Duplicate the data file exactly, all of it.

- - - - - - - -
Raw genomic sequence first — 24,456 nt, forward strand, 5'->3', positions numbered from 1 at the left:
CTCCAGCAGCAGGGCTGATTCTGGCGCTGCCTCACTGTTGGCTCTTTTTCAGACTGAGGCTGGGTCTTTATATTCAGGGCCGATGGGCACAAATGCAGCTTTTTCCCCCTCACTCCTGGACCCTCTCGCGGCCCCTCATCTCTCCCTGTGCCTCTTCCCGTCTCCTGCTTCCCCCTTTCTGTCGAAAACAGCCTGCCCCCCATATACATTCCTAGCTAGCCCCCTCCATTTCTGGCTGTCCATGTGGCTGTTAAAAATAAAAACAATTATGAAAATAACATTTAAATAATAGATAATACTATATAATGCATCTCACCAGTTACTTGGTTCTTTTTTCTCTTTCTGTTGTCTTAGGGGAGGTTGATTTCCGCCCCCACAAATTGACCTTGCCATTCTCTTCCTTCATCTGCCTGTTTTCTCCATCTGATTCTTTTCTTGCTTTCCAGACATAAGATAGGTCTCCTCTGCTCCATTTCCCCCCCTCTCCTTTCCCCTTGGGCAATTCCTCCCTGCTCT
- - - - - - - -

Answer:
Raw genomic sequence first — 24,456 nt, forward strand, 5'->3', positions numbered from 1 at the left:
CTCCAGCAGCAGGGCTGATTCTGGCGCTGCCTCACTGTTGGCTCTTTTTCAGACTGAGGCTGGGTCTTTATATTCAGGGCCGATGGGCACAAATGCAGCTTTTTCCCCCTCACTCCTGGACCCTCTCGCGGCCCCTCATCTCTCCCTGTGCCTCTTCCCGTCTCCTGCTTCCCCCTTTCTGTCGAAAACAGCCTGCCCCCCATATACATTCCTAGCTAGCCCCCTCCATTTCTGGCTGTCCATGTGGCTGTTAAAAATAAAAACAATTATGAAAATAACATTTAAATAATAGATAATACTATATAATGCATCTCACCAGTTACTTGGTTCTTTTTTCTCTTTCTGTTGTCTTAGGGGAGGTTGATTTCCGCCCCCACAAATTGACCTTGCCATTCTCTTCCTTCATCTGCCTGTTTTCTCCATCTGATTCTTTTCTTGCTTTCCAGACATAAGATAGGTCTCCTCTGCTCCATTTCCCCCCCTCTCCTTTCCCCTTGGGCAATTCCTCCCTGCTCT